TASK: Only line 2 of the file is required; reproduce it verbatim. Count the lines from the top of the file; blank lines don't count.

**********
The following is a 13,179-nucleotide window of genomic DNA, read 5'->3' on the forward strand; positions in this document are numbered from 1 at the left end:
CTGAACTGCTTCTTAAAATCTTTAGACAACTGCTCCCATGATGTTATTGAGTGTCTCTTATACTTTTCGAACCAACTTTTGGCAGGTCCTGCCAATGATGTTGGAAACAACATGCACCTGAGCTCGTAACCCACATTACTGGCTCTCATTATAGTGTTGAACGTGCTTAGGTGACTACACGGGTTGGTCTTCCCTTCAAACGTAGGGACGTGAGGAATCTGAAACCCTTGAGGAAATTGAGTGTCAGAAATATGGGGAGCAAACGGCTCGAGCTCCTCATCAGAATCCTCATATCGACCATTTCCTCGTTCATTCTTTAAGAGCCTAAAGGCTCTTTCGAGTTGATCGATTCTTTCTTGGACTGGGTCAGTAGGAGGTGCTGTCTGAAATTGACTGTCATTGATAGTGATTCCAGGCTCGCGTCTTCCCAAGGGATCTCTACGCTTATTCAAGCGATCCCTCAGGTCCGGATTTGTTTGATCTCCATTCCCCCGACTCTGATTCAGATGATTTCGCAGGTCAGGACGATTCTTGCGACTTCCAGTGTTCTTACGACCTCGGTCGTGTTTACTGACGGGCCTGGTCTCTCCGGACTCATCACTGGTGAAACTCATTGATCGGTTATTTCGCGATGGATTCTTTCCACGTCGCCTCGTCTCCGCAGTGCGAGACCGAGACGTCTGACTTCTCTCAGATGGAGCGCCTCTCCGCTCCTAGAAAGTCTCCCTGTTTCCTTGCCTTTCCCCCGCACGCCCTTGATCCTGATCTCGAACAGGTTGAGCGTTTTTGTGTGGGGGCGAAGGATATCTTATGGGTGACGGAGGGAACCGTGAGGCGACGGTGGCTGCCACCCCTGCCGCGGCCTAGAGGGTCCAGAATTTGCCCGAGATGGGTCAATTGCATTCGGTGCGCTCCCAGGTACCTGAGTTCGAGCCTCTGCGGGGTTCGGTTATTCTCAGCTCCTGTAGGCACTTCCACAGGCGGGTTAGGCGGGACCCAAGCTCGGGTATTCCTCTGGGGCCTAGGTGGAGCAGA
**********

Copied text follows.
CTGAACTGCTTCTTAAAATCTTTAGACAACTGCTCCCATGATGTTATTGAGTGTCTCTTATACTTTTCGAACCAACTTTTGGCAGGTCCTGCCAATGATGTTGGAAACAACATGCACCTGAGCTCGTAACCCACATTACTGGCTCTCATTATAGTGTTGAACGTGCTTAGGTGACTACACGGGTTGGTCTTCCCTTCAAACGTAGGGACGTGAGGAATCTGAAACCCTTGAGGAAATTGAGTGTCAGAAATATGGGGAGCAAACGGCTCGAGCTCCTCATCAGAATCCTCATATCGACCATTTCCTCGTTCATTCTTTAAGAGCCTAAAGGCTCTTTCGAGTTGATCGATTCTTTCTTGGACTGGGTCAGTAGGAGGTGCTGTCTGAAATTGACTGTCATTGATAGTGATTCCAGGCTCGCGTCTTCCCAAGGGATCTCTACGCTTATTCAAGCGATCCCTCAGGTCCGGATTTGTTTGATCTCCATTCCCCCGACTCTGATTCAGATGATTTCGCAGGTCAGGACGATTCTTGCGACTTCCAGTGTTCTTACGACCTCGGTCGTGTTTACTGACGGGCCTGGTCTCTCCGGACTCATCACTGGTGAAACTCATTGATCGGTTATTTCGCGATGGATTCTTTCCACGTCGCCTCGTCTCCGCAGTGCGAGACCGAGACGTCTGACTTCTCTCAGATGGAGCGCCTCTCCGCTCCTAGAAAGTCTCCCTGTTTCCTTGCCTTTCCCCCGCACGCCCTTGATCCTGATCTCGAACAGGTTGAGCGTTTTTGTGTGGGGGCGAAGGATATCTTATGGGTGACGGAGGGAACCGTGAGGCGACGGTGGCTGCCACCCCTGCCGCGGCCTAGAGGGTCCAGAATTTGCCCGAGATGGGTCAATTGCATTCGGTGCGCTCCCAGGTACCTGAGTTCGAGCCTCTGCGGGGTTCGGTTATTCTCAGCTCCTGTAGGCACTTCCACAGGCGGGTTAGGCGGGACCCAAGCTCGGGTATTCCTCTGGGGCCTAGGTGGAGCAGA